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Supreme Court upholds Texas' abortion ban for the time being

Andrew C. McCarthy, Senior Fellow at the National Review Institute and Associate Editor of the National Review, has a keen eye for political humbug. He brings this talent to the current abortion news.

Every Supreme Court judge appointed to President Trump has just voted for the Texas ban on abortion

– (@LifeNewsHQ) September 3, 2021

McCarthy ends

McCarthy: When Shakespeare once wrote a story about comic intrigue, he called it "Much Ado About Nothing". The title would be just as apt for the Supreme Court's late-night INACTION on Wednesday in what can best be understood as a no-case about the Texas Fetal Heartbeat Act.

Because it is about the most sacred cow on the left, abortion, there is the now well-known hysteria. However, nothing really happened. All the court did because it couldn't help but bring Texas law into effect.

Of course, there were high-pitched disagreements among four judges – Chief Justice John Roberts and the three progressives of the Tribunal, Judges Stephen Breyer, Sonia Sotomayor, and Elena Kagan. We are talking about abortion here, and since the Constitution says nothing about abortion and certainly no RIGHT to end the life of unborn children, the left has replaced justice with simplicity for half a century.

Related: New Texas Abortion Law Calls Pelosi and Biden to seek federal action

It's just noise

But it's just noise. Contrary to the complex demagoguery of the media Democrats, the court did not approve abortion restrictions, which is good Roe vs Wade. In fact, the five-judge majority emphasized that they would not make a decision on the validity of the contested provision: "(We emphasize that we are not purporting to finally resolve any judicial or substantive claim in the complainants' claim. In particular, this order is not based on a conclusion on the constitutionality of Texas law (.) "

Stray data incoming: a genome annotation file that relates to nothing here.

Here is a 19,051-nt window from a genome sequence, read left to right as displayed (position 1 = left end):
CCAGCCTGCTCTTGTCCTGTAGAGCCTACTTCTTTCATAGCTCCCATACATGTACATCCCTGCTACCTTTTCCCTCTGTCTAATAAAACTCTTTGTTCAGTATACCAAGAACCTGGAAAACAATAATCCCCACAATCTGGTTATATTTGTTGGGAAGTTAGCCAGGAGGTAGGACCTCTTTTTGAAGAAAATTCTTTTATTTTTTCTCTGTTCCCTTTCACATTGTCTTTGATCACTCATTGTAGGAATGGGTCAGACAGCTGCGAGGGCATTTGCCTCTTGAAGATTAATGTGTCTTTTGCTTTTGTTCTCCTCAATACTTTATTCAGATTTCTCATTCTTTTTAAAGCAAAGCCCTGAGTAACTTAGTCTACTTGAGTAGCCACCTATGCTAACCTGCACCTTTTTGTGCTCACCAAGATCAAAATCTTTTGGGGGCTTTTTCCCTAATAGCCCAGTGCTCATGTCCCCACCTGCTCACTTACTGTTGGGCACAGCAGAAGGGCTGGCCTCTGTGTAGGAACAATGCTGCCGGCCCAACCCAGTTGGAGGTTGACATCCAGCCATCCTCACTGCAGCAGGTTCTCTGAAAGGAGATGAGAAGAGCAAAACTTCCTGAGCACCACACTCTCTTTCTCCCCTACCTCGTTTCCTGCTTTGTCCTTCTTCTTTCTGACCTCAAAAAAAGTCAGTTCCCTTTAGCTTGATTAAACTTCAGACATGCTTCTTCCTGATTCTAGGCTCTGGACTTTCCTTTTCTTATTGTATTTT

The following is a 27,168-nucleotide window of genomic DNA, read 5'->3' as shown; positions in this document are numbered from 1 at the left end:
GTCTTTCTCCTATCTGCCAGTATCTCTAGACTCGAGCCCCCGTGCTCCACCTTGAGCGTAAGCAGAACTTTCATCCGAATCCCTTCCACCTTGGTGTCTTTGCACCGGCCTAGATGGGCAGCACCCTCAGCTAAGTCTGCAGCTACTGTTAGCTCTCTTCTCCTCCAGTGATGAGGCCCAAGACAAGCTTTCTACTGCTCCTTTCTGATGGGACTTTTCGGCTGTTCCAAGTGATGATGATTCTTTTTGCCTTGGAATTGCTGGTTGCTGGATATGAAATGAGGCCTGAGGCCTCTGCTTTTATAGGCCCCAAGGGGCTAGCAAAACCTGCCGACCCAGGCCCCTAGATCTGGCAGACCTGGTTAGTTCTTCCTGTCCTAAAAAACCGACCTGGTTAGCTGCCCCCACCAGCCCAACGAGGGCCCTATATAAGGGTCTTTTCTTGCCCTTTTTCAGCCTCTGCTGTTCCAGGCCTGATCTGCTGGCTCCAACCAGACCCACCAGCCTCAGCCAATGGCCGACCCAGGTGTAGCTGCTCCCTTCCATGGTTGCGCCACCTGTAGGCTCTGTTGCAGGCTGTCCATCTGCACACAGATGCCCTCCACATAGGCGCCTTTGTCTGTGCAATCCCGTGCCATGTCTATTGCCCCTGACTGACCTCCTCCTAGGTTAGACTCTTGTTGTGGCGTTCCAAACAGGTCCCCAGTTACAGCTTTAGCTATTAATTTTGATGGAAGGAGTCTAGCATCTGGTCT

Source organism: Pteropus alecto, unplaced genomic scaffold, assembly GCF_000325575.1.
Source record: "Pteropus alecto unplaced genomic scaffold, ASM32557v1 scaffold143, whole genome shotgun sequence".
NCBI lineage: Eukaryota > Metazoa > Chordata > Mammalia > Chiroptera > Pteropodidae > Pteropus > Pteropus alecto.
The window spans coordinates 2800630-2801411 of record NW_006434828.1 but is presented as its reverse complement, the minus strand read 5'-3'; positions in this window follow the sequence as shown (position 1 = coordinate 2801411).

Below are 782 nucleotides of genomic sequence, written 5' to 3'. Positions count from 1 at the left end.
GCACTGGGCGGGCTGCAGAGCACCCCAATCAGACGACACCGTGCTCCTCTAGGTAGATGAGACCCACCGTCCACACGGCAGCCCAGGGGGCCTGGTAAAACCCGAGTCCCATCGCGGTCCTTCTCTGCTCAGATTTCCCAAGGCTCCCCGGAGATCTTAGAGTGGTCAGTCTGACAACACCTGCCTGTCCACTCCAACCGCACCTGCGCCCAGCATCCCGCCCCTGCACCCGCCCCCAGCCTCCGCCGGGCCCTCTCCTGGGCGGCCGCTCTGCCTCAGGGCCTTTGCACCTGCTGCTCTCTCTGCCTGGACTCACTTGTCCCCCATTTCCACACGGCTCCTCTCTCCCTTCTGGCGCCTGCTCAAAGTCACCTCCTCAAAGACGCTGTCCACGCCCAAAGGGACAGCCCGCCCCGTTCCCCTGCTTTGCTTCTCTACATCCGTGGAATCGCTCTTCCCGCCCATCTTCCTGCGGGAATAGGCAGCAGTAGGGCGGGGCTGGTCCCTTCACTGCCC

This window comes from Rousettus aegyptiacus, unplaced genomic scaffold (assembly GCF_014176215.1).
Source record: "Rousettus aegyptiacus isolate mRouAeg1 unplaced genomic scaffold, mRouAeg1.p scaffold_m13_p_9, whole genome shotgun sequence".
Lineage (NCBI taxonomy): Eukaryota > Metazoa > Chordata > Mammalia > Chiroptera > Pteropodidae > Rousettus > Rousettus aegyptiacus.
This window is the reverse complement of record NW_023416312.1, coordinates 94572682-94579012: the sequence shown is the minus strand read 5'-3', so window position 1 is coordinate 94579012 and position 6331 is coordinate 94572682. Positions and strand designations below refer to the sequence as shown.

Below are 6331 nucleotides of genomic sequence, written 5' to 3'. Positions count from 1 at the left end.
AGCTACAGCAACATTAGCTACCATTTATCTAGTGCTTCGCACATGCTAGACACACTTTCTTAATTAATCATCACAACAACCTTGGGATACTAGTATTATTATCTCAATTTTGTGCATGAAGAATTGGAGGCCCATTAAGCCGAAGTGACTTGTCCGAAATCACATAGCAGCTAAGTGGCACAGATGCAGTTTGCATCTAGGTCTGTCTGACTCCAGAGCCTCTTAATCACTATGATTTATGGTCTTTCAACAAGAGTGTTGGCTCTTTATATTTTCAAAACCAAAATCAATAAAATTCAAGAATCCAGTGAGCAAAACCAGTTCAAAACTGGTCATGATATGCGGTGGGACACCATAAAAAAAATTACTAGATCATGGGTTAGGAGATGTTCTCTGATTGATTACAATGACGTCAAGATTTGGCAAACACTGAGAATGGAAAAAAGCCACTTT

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The law prohibits abortions, except in the event of a medical emergency "if the doctor has detected a fetal heartbeat in the unborn child … or has not performed a fetal heartbeat test".

Of course, Texas law would make it illegal for providers to perform voluntary abortions – the kind that Roe v. Wade (1973) as suggested by Casey v. Planned Parenthood of Pennsylvania (1992) specified. The Supreme Court must inevitably decide on the validity of such a prohibition. As we shall see, in this case, however, probably not.

An interesting twist is that Texas law is not a criminal provision and may not be enforced by state officials. Instead, a private, civil right of action arises: If a doctor performs an abortion in violation of the legal requirements, he or she could be sued for $ 10,000, although a plaintiff would have to establish legal standing to bring the lawsuit.

Related: Biden, Liberals blow up "extreme" Texas abortion law after the Supreme Court puts it into effect

Supreme Court opinion

The brief statement from the Supreme Court on Wednesday night concerned a lawsuit – Whole Women’s Health v Jackson – in which abortion providers were trying to sue state officials, judges and a pro-life activist. But there is no trial against these defendants: state officials have no powers to enforce the law and enjoy sovereign immunity. The attached law prevents state courts from bringing lawsuits. And the pro-life activist filed an affidavit stating that he was not bringing lawsuits for violations of the law.

The abortion providers knew that. They tried to outsmart the system: they dawdled over two months after the law was passed and waited for it to take effect. They then filed for an injunction against the operation in hopes that a federal court would block the law without dealing with inconveniences such as the fact that there is no legal basis to sue people who cannot or have no action, to which they are not obliged to take.

Of course, the abortion providers found a friendly, Obama-appointed judge who tried to accommodate them by absurdly ruling that state officials did not have sovereign immunity and who was willing to hold a hearing on the injunction. But the Fifth Circle put an end to that. This set the stage for the Supreme Court to act – or rather, not to act … because there is nothing to act right now.

This piece was written by David Kamioner on September 3rd, 2021. It originally appeared in LifeZette and is used with permission.

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